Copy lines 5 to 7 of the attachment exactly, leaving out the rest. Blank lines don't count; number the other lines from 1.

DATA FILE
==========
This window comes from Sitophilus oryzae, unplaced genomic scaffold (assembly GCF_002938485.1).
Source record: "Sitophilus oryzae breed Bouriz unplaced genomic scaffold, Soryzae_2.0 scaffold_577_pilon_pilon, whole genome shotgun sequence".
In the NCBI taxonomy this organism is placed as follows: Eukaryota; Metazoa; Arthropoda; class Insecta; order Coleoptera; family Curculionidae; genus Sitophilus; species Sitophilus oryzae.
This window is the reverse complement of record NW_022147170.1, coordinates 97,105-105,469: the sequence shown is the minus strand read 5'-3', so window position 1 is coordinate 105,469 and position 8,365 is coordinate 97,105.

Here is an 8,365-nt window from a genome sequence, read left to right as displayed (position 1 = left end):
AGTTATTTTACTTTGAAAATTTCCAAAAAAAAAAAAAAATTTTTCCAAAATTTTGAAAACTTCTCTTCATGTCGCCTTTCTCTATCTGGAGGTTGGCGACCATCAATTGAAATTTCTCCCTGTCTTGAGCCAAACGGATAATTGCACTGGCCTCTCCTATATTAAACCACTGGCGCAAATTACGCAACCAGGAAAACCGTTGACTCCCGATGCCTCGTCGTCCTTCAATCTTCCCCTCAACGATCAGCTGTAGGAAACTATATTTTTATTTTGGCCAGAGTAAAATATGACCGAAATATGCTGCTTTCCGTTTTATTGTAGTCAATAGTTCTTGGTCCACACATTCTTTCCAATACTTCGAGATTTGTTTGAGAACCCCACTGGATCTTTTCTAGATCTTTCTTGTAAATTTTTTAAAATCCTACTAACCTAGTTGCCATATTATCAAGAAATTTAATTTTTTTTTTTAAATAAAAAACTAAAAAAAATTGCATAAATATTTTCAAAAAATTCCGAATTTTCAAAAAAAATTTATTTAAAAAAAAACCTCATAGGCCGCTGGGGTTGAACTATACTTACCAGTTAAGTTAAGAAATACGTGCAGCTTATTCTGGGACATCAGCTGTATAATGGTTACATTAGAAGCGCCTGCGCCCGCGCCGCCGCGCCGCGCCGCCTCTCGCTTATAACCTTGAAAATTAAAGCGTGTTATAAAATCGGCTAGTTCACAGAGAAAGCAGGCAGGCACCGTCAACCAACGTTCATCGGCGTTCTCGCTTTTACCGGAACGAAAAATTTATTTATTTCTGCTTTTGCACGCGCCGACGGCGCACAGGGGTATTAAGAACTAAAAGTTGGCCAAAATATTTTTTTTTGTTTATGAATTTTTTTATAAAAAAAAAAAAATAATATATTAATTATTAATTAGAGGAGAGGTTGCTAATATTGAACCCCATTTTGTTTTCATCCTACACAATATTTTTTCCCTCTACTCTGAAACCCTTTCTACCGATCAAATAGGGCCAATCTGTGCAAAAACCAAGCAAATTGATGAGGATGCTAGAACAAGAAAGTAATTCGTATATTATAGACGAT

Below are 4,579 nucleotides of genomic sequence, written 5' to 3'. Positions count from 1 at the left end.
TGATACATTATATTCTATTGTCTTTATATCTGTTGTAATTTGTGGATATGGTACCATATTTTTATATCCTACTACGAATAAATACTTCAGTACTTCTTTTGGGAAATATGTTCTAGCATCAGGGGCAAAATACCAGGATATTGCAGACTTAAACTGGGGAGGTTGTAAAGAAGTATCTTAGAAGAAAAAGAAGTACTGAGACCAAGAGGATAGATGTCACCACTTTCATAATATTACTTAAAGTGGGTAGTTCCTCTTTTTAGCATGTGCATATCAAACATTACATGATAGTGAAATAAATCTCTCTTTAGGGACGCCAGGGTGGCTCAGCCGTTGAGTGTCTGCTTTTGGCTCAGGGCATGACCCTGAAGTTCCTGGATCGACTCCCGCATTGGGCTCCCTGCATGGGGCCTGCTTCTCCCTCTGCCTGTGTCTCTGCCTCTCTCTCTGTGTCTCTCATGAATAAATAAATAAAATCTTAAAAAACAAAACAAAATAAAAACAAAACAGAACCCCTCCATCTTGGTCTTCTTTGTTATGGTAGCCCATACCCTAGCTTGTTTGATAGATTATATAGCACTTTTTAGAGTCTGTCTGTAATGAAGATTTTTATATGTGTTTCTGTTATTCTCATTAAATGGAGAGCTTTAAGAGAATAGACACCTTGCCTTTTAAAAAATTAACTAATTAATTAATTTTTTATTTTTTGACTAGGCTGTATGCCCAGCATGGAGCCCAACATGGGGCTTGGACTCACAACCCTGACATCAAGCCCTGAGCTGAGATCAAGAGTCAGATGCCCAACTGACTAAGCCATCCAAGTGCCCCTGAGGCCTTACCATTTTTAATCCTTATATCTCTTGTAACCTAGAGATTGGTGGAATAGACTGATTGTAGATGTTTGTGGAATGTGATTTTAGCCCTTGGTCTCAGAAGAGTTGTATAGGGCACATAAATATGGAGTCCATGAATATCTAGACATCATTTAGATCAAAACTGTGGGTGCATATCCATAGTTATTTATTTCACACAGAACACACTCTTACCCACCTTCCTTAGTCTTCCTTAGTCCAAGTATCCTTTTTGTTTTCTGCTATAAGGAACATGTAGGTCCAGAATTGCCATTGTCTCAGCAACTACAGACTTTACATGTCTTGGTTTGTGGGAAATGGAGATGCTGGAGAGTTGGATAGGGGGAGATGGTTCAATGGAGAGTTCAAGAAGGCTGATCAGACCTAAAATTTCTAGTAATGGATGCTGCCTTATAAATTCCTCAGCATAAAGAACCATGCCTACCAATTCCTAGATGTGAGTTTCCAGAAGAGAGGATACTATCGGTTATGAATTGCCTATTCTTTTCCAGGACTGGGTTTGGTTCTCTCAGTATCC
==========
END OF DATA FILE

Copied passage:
Here is an 8,365-nt window from a genome sequence, read left to right as displayed (position 1 = left end):
AGTTATTTTACTTTGAAAATTTCCAAAAAAAAAAAAAAATTTTTCCAAAATTTTGAAAACTTCTCTTCATGTCGCCTTTCTCTATCTGGAGGTTGGCGACCATCAATTGAAATTTCTCCCTGTCTTGAGCCAAACGGATAATTGCACTGGCCTCTCCTATATTAAACCACTGGCGCAAATTACGCAACCAGGAAAACCGTTGACTCCCGATGCCTCGTCGTCCTTCAATCTTCCCCTCAACGATCAGCTGTAGGAAACTATATTTTTATTTTGGCCAGAGTAAAATATGACCGAAATATGCTGCTTTCCGTTTTATTGTAGTCAATAGTTCTTGGTCCACACATTCTTTCCAATACTTCGAGATTTGTTTGAGAACCCCACTGGATCTTTTCTAGATCTTTCTTGTAAATTTTTTAAAATCCTACTAACCTAGTTGCCATATTATCAAGAAATTTAATTTTTTTTTTTAAATAAAAAACTAAAAAAAATTGCATAAATATTTTCAAAAAATTCCGAATTTTCAAAAAAAATTTATTTAAAAAAAAACCTCATAGGCCGCTGGGGTTGAACTATACTTACCAGTTAAGTTAAGAAATACGTGCAGCTTATTCTGGGACATCAGCTGTATAATGGTTACATTAGAAGCGCCTGCGCCCGCGCCGCCGCGCCGCGCCGCCTCTCGCTTATAACCTTGAAAATTAAAGCGTGTTATAAAATCGGCTAGTTCACAGAGAAAGCAGGCAGGCACCGTCAACCAACGTTCATCGGCGTTCTCGCTTTTACCGGAACGAAAAATTTATTTATTTCTGCTTTTGCACGCGCCGACGGCGCACAGGGGTATTAAGAACTAAAAGTTGGCCAAAATATTTTTTTTTGTTTATGAATTTTTTTATAAAAAAAAAAAAATAATATATTAATTATTAATTAGAGGAGAGGTTGCTAATATTGAACCCCATTTTGTTTTCATCCTACACAATATTTTTTCCCTCTACTCTGAAACCCTTTCTACCGATCAAATAGGGCCAATCTGTGCAAAAACCAAGCAAATTGATGAGGATGCTAGAACAAGAAAGTAATTCGTATATTATAGACGAT

Below are 4,579 nucleotides of genomic sequence, written 5' to 3'. Positions count from 1 at the left end.